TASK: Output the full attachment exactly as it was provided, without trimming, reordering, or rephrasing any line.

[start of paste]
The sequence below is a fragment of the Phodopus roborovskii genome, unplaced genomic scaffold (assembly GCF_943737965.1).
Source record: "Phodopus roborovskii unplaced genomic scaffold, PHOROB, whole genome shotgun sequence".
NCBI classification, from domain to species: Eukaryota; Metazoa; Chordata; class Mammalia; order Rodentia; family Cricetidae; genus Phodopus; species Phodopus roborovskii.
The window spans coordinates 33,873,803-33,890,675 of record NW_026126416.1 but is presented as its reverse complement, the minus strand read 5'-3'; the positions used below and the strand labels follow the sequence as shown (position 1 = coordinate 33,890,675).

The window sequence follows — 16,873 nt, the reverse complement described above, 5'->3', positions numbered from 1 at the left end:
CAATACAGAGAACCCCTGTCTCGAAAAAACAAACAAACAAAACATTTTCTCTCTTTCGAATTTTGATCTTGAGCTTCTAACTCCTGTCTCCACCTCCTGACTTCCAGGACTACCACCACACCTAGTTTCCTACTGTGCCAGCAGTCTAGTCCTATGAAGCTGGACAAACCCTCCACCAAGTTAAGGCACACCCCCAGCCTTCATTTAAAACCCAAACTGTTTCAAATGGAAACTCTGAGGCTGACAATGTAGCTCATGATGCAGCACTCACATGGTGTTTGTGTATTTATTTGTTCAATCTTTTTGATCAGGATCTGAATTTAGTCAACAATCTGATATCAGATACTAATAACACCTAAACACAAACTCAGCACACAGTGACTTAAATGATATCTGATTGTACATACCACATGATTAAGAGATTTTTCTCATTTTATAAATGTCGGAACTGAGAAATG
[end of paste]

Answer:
The sequence below is a fragment of the Phodopus roborovskii genome, unplaced genomic scaffold (assembly GCF_943737965.1).
Source record: "Phodopus roborovskii unplaced genomic scaffold, PHOROB, whole genome shotgun sequence".
NCBI classification, from domain to species: Eukaryota; Metazoa; Chordata; class Mammalia; order Rodentia; family Cricetidae; genus Phodopus; species Phodopus roborovskii.
The window spans coordinates 33,873,803-33,890,675 of record NW_026126416.1 but is presented as its reverse complement, the minus strand read 5'-3'; the positions used below and the strand labels follow the sequence as shown (position 1 = coordinate 33,890,675).

The window sequence follows — 16,873 nt, the reverse complement described above, 5'->3', positions numbered from 1 at the left end:
CAATACAGAGAACCCCTGTCTCGAAAAAACAAACAAACAAAACATTTTCTCTCTTTCGAATTTTGATCTTGAGCTTCTAACTCCTGTCTCCACCTCCTGACTTCCAGGACTACCACCACACCTAGTTTCCTACTGTGCCAGCAGTCTAGTCCTATGAAGCTGGACAAACCCTCCACCAAGTTAAGGCACACCCCCAGCCTTCATTTAAAACCCAAACTGTTTCAAATGGAAACTCTGAGGCTGACAATGTAGCTCATGATGCAGCACTCACATGGTGTTTGTGTATTTATTTGTTCAATCTTTTTGATCAGGATCTGAATTTAGTCAACAATCTGATATCAGATACTAATAACACCTAAACACAAACTCAGCACACAGTGACTTAAATGATATCTGATTGTACATACCACATGATTAAGAGATTTTTCTCATTTTATAAATGTCGGAACTGAGAAATG